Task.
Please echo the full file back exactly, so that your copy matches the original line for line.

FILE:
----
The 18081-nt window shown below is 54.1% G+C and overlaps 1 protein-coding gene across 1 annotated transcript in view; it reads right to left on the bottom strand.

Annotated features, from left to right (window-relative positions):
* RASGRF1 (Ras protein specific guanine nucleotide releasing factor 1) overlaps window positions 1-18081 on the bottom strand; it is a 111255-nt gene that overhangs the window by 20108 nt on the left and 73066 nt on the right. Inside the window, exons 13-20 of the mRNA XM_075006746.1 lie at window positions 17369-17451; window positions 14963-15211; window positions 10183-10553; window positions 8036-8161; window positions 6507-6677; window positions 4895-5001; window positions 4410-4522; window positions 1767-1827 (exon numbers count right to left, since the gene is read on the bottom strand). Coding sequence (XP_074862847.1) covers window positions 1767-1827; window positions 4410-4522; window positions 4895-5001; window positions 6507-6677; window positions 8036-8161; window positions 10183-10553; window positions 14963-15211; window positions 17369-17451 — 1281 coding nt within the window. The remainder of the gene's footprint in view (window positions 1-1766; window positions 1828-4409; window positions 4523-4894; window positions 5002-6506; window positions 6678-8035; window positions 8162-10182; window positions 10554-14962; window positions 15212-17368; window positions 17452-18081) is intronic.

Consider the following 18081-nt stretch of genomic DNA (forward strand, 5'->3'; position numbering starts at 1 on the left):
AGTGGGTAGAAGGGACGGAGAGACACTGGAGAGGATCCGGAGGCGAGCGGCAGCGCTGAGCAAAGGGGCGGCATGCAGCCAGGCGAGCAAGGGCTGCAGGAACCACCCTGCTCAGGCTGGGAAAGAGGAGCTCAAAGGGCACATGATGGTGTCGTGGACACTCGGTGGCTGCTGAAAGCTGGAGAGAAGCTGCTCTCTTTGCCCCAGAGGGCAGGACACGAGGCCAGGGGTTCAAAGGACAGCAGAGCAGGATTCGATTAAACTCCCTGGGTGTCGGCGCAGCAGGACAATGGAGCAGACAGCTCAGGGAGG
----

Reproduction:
The 18081-nt window shown below is 54.1% G+C and overlaps 1 protein-coding gene across 1 annotated transcript in view; it reads right to left on the bottom strand.

Annotated features, from left to right (window-relative positions):
* RASGRF1 (Ras protein specific guanine nucleotide releasing factor 1) overlaps window positions 1-18081 on the bottom strand; it is a 111255-nt gene that overhangs the window by 20108 nt on the left and 73066 nt on the right. Inside the window, exons 13-20 of the mRNA XM_075006746.1 lie at window positions 17369-17451; window positions 14963-15211; window positions 10183-10553; window positions 8036-8161; window positions 6507-6677; window positions 4895-5001; window positions 4410-4522; window positions 1767-1827 (exon numbers count right to left, since the gene is read on the bottom strand). Coding sequence (XP_074862847.1) covers window positions 1767-1827; window positions 4410-4522; window positions 4895-5001; window positions 6507-6677; window positions 8036-8161; window positions 10183-10553; window positions 14963-15211; window positions 17369-17451 — 1281 coding nt within the window. The remainder of the gene's footprint in view (window positions 1-1766; window positions 1828-4409; window positions 4523-4894; window positions 5002-6506; window positions 6678-8035; window positions 8162-10182; window positions 10554-14962; window positions 15212-17368; window positions 17452-18081) is intronic.

Consider the following 18081-nt stretch of genomic DNA (forward strand, 5'->3'; position numbering starts at 1 on the left):
AGTGGGTAGAAGGGACGGAGAGACACTGGAGAGGATCCGGAGGCGAGCGGCAGCGCTGAGCAAAGGGGCGGCATGCAGCCAGGCGAGCAAGGGCTGCAGGAACCACCCTGCTCAGGCTGGGAAAGAGGAGCTCAAAGGGCACATGATGGTGTCGTGGACACTCGGTGGCTGCTGAAAGCTGGAGAGAAGCTGCTCTCTTTGCCCCAGAGGGCAGGACACGAGGCCAGGGGTTCAAAGGACAGCAGAGCAGGATTCGATTAAACTCCCTGGGTGTCGGCGCAGCAGGACAATGGAGCAGACAGCTCAGGGAGG